Next in the Great Cycletrack Battle of 2013 (last update here), DDOT speaks and WABA asks to talk to the Mayor.
DDOT had a post on their blog d.ish - which in itself is something of an oddity - in which they laid out their reasons for putting the cycletrack on a diet.
During the design process, it became clear that the original cycle track design would have had an impact on church operations that take place within the block and limit the ability to accommodate special events at the church along with routine activities. Metropolitan AME has a large congregation and has been an important institution on this block since 1925. In addition to an existing arrangement for angled parking for Sunday morning services, the church frequently hosts special events throughout the day and the week, such as funerals, that occupy several lanes to manage large numbers of vehicles. The street on this block is narrower than those west of Connecticut Avenue which limits flexibility in the allocation of space for the competing uses.
GGW elaborated on this pointing out that
If this block used the same design [as the rest of M Street], then the church would not be able to have diagonal parking on Sundays, or much on-street parking at all for weekday funerals.
Then they went on to discuss the four options as District Department of Transportation (DDOT) Associate Director for Policy, Planning, and Sustainability Sam Zimbabwe sees it (Reduce church use of M Street at all times, reduce church use of M Street on weekdays, cycletrack becomes a bike lane, or cycletrack is moved to sidewalk level).
Meanwhile WABA is asking the Mayor to talk to them, but it's pretty clear they don't like the change.
From a transportation standpoint, this decision is wrong: Data—and common sense—indicates that removing the bollards will make cyclists less safe and decrease ridership. From a planning standpoint, it’s wrong, too: It undercuts the entire purpose of the M Street cycletrack, which is to provide a safe crosstown connection and encourage bicycle ridership. Additionally, the M Street cycletrack will help achieve Mayor Vince Gray’s Sustainable DC goals. By changing the design of the cycletrack, DDOT has intentionally compromised the safety of cyclists with no reasonable justification.
DDOT has also reversed previous public statements made to us and to the community, without the opportunity for further input. Since 2005, WABA has attended numerous public meetings about the M Street cycletrack, from those about its planning stages to those about its actual design. At no point—until now—has DDOT proposed compromising the safety of bicyclists by removing bollards.
For the city’s transportation agency to make such an egregious change is irresponsible. The design of the M Street cycletrack is unacceptable.
Breaking DDOTs argument down leads to the following points.
- The original cycle track design would have had an impact on church operations
- Metropolitan AME has a large congregation and has been an important institution on this block since 1925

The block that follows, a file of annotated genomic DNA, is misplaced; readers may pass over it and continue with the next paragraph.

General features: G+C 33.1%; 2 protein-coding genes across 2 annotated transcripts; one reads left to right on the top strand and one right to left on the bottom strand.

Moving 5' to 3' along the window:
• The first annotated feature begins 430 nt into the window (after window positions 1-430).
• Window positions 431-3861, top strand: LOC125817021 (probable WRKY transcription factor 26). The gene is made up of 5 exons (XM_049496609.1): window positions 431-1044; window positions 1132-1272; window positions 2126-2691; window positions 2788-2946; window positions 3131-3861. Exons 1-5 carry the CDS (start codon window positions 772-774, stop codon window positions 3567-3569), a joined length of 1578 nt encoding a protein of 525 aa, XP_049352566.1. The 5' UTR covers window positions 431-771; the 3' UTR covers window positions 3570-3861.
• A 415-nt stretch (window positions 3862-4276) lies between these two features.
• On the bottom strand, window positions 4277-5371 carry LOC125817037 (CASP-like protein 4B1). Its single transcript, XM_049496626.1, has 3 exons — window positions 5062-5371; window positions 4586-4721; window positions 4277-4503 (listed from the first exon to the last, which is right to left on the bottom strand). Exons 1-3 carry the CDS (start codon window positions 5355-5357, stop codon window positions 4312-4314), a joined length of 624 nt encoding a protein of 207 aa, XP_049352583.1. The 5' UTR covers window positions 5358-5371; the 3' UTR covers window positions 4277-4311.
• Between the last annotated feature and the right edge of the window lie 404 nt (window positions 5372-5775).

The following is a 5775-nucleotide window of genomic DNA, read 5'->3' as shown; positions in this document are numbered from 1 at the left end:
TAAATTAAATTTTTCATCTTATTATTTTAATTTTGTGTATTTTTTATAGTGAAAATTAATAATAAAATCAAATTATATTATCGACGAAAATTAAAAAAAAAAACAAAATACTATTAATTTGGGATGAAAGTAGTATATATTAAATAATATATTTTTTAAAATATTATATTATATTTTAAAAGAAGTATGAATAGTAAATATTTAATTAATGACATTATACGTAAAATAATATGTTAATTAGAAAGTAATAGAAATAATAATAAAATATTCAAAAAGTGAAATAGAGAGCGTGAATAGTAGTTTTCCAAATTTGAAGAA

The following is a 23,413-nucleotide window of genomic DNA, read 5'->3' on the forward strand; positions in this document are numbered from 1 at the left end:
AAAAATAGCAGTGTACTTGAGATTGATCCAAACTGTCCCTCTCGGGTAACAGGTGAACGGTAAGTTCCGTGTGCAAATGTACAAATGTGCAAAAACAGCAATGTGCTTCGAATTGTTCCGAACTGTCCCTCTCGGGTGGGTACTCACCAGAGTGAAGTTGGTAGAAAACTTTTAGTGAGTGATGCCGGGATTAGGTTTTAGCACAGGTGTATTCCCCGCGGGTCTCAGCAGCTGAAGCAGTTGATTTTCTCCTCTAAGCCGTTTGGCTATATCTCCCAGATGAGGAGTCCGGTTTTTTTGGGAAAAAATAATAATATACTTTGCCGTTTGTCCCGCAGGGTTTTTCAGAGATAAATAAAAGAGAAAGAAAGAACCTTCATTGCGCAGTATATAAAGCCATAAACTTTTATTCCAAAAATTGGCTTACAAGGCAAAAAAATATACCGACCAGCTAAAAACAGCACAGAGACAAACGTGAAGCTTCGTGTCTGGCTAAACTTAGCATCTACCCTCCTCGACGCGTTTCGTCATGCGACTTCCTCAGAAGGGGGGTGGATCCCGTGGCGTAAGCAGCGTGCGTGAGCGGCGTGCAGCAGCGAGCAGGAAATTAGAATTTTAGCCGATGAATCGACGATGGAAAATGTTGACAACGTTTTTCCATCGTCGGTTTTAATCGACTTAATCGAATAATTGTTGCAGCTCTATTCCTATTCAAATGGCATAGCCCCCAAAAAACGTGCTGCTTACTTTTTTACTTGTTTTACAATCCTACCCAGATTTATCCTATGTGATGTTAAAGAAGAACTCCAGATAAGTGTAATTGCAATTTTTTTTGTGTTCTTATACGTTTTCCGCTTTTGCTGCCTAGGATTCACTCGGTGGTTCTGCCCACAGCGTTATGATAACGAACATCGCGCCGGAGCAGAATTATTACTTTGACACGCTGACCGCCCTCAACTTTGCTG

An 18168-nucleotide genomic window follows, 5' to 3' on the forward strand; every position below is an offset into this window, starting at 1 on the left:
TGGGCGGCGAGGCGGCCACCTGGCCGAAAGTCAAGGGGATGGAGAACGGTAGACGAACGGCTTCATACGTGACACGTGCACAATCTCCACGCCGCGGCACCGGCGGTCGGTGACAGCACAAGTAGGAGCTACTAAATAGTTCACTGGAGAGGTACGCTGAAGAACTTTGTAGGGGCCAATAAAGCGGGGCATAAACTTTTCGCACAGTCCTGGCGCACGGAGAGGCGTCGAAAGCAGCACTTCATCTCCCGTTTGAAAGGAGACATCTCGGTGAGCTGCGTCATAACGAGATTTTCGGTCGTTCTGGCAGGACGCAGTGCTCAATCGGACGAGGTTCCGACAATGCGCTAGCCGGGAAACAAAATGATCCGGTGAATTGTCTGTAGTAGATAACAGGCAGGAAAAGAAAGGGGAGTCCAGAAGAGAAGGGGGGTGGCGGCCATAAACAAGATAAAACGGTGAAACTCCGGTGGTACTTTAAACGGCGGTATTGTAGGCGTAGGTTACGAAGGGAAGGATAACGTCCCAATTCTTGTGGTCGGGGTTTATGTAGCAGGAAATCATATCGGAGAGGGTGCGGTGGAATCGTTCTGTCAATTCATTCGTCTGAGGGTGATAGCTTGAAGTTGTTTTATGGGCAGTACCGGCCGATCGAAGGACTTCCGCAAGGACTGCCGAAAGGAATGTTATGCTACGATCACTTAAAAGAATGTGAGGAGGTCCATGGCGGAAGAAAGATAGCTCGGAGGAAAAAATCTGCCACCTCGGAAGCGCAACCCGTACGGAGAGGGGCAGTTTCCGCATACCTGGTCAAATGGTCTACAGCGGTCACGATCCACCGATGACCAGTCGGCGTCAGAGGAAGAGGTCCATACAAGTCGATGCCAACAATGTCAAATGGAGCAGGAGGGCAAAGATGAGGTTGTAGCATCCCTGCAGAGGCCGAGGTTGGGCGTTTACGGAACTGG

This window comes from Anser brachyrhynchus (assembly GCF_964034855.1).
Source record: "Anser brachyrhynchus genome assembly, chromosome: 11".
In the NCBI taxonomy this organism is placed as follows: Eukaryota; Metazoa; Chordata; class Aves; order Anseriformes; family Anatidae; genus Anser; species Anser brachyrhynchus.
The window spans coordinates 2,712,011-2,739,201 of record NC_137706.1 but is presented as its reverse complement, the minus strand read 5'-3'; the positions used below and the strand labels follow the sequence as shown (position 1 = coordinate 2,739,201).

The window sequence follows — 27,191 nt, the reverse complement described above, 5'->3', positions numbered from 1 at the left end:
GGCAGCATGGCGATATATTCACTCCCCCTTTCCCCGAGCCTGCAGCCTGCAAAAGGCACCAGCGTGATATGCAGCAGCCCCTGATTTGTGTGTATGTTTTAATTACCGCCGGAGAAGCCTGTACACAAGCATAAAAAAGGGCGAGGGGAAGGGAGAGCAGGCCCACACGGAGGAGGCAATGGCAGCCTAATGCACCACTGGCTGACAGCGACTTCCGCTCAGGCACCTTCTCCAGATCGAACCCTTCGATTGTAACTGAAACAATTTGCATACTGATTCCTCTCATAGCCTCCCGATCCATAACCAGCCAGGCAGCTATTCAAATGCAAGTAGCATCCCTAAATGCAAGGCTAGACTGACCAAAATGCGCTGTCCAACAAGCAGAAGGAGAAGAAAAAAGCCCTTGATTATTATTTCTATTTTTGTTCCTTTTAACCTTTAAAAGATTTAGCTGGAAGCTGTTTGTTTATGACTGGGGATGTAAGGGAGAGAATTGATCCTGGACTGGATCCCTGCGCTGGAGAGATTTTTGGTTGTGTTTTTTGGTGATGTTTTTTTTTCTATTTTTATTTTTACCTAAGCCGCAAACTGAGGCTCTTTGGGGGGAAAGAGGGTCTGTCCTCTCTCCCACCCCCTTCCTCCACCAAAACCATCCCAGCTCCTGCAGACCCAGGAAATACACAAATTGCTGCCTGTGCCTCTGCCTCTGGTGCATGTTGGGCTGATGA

I don't know how much weight to give item 2. I suppose it has more weight than "Metropolitan AME has a small congregation and has been an unimportant institution on this block since 2005," but how much more? Whether or not we should give greater weight to institutions that have a long history or just them all the same is probably another conversation (though, back in Texas, I used to roll my eyes whenever someone would start a comment with "My family has been Texans for 5 generations and ..." or whatever, as though that somehow gave their statement greater weight - so I don't see much of a difference here). And the claim of "importance" might have more value if someone would say how they're important. Are they running a soup kitchen or a homeless shelter? If so, they've been admirably modest about it.
So, they're large and they've been around for a long time. Value that how you will. It's a very good reason to not take their church with eminent domain. Less so for not restricting their use of on-street parking.
As for how it would impact their church operations. It sounds like we're talking about Sunday parking and weekday double parking for special events.
Sunday parking could be accommodated many different ways running the gamut from letting them park in the cycletrack on Sundays to letting them use only 2 out of 3 lanes for church parking (instead of 3 out of 4).
For funerals and other events, it would seem the church would be able to get by with the space in front of their church. Make that a restricted parking area and have the church not schedule events during rush hour.
Will that work? I don't know, because DDOT hasn't really been very specific about what the impacts are. They've been very clear and public about the alternatives that have been considered and dismissed for dealing with the cycletrack, but there has been NO talk about what alternatives were considered and dismissed for dealing with the church's needs. Were they asked about other parking? I don't know.
Nor has there been any discussion about whether addressing the church's needs in this way actually serves the goals of the city.
The church leadership keeps describing this as a win-win. But this is not a win-win. The church is getting to keep the status quo. Cyclists are having to settle for less than they've planned for. I don't think this is a zero-sum game - I do think everyone can win - but I do think THIS solution is a negative-sum one.